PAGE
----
Efficacy of Electronic Cognitive Behavioral Therapy Application to Treat Major Depressive Disorder
|Study Design:||Allocation: Randomized
Intervention Model: Parallel Assignment
Masking: Single (Outcomes Assessor)
Primary Purpose: Treatment
|Official Title:||A Randomized, Comparator-Controlled, Two-Arm, Parallel Group Study to Determine the Safety and Efficacy of eCBT Mood®, a Handheld, Computerized, Electronic Cognitive Behavioral Therapy Application, in Patients With Major Depressive Disorder|
- Montgomery-Åsberg Depression Rating Scale (MADRS) [ Time Frame: Change from baseline to Week 8 ]
- Automatic Thoughts Questionnaire-Revised (ATQ-R) [ Time Frame: Change from baseline to Week 8 ]
- Beck Depression Inventory, 2nd Edition [ Time Frame: Change from baseline to Week 8 ]
- Profile of Mood States, Short-Form (POMS-SF) [ Time Frame: Change from baseline to Week 8 ]
- Adverse events [ Time Frame: As assessed at each of 9 visits over 8 weeks ]
|Study Start Date:||October 2012|
|Study Completion Date:||May 2015|
|Primary Completion Date:||May 2015 (Final data collection date for primary outcome measure)|
Experimental: eCBT Mood
Electronic cognitive behavioral therapy application running on the iPhone and iPod Touch.
Behavioral: eCBT Mood
A handheld, computerized, electronic cognitive behavioral therapy (CBT) application
No Intervention: Mood Tracker
Mood monitoring application running on the iPhone and iPod Touch
This is a prospective, randomized, comparator-controlled, two-arm, parallel group study to examine the safety and efficacy of eCBT Mood, a handheld, computerized, electronic cognitive behavioral therapy (CBT) application, in patients with major depressive disorder (MDD). The study will involve 100 patients with mild to moderate MDD randomly assigned to daily use of either a CBT application focused on depression ('eCBT Mood'; MindApps, llc) or a comparator-controlled group using a mood monitoring application ('Mood Tracker'; GP International). This study design and duration of the study is consistent with other studies employing comparator-controlled designs in the study of CBT interventions, including computerized CBT interventions, among patients with MDD (e.g., Andrews et al., 2010; McKendree-Smith et al., 2003).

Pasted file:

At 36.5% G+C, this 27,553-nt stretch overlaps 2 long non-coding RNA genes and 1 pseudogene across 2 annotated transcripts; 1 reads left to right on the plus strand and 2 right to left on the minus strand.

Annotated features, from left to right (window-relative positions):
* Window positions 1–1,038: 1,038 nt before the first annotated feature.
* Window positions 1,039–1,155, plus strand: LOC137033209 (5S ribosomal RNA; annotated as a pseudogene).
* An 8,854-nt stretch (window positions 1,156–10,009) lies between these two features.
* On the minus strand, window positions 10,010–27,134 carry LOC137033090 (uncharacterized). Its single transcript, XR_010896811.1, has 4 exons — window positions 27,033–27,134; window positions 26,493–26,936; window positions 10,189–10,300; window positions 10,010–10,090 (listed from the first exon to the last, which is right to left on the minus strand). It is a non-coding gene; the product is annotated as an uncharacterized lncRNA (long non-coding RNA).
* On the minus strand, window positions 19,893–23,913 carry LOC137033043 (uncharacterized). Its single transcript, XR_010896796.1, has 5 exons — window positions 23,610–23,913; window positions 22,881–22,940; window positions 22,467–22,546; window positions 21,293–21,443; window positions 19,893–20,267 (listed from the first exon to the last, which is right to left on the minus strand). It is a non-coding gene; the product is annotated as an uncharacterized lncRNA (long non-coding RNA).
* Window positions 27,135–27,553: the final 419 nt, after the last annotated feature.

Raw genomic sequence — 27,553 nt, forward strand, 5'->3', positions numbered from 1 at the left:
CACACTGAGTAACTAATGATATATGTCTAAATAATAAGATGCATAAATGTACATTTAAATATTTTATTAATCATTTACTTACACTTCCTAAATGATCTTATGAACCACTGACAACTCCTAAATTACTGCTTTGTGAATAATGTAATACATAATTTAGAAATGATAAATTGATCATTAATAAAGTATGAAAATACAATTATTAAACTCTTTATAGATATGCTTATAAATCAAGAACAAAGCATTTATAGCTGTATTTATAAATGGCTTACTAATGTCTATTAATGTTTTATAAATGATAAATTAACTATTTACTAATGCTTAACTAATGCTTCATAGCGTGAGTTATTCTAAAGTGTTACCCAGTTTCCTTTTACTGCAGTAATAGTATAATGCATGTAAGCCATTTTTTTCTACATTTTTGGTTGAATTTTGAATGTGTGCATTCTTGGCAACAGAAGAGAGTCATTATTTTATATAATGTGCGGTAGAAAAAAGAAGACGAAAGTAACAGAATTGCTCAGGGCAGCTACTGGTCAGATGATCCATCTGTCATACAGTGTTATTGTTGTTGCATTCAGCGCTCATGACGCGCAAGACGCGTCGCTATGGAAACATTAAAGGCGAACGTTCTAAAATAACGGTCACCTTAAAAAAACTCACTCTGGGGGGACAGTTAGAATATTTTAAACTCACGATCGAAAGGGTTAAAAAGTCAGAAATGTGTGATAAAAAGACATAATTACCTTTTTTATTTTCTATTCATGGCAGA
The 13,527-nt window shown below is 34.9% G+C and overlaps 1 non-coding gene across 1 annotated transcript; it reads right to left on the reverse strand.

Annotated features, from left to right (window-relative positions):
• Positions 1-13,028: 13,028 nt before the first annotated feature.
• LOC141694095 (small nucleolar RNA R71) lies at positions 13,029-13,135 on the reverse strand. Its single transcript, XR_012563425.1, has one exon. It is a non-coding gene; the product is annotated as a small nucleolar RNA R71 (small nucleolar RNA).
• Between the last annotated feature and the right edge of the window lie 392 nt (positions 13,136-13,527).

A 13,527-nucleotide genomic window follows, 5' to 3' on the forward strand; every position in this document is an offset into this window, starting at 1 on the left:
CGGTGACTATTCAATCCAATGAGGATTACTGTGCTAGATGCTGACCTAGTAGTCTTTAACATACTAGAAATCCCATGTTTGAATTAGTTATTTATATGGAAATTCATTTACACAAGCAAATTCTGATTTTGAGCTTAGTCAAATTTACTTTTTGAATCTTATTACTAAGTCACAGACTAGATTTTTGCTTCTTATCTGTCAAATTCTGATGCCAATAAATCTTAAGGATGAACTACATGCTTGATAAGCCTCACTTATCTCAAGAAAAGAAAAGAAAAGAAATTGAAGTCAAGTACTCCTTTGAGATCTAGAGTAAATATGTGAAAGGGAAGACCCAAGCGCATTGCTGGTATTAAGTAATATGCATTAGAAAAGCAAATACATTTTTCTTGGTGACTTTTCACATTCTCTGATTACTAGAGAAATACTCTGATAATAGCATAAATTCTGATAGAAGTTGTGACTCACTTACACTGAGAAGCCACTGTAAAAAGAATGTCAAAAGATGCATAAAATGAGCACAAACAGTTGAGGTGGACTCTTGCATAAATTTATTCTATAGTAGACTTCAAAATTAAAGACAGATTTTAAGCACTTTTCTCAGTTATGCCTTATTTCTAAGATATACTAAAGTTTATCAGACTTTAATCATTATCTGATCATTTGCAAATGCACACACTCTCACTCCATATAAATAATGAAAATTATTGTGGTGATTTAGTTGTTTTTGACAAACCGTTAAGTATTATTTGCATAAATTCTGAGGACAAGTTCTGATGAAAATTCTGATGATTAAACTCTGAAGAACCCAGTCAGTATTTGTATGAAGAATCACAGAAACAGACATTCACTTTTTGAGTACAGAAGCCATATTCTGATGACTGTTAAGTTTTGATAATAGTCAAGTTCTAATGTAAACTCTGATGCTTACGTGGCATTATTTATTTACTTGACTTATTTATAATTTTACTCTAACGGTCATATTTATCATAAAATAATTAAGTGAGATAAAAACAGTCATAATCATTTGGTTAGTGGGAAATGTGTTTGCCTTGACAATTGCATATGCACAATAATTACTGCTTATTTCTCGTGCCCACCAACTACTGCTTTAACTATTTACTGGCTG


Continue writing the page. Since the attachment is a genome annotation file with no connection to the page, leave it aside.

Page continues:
After being screened to ensure that the patients meet the required diagnostic, depression severity, and other inclusion criteria, patients will be randomly assigned (1:1) to use either eCBT Mood, a computer application running on the Apple® iPhone™ or iPod Touch® handheld computer platforms. The application includes: (1) a psychoeducation module on the relationships among thoughts, feelings, and behaviors, (2) a 6-item daily depression assessment with the option to e-mail the summary score and suicidal ideation assessment response to a 3rd party, (3) a negative automatic thought identification module, (4) a feelings and thoughts log, (5) a module enabling the user to challenge their negative automatic thoughts, (6) an assessment and challenge module regarding core beliefs which underlie many automatic thoughts, (7) optional compliance reminders to use the application or take medicines, and (8) links to behavioral science-based online content regarding MDD from PsychCentral (see www.psychcentral.com). In contrast, the comparator control condition will use Mood Tracker, which is also a a computer application running on the Apple iPhone or iPod Touch handheld computer platforms. This application enables users to rate their mood using expressive faces on a daily basis, log about their daily feelings, and also has an option enabling an e-mail to be sent to a 3rd party regarding their daily mood ratings.
Throughout the 8-week study period, patients will complete both in-person and telephone-based assessments of their depression severity, mood, frequency of negative automatic thoughts, and safety assessments.
Please refer to this study by its ClinicalTrials.gov identifier: NCT01752608
|United States, Florida|
|Compass Research, LLC: North Clinic|
|Leesburg, Florida, United States, 34748|
|Compass Research LLC|
|Orlando, Florida, United States, 32806|
|Study Chair:||Michael Hufford, Phd||CEO of MindApps|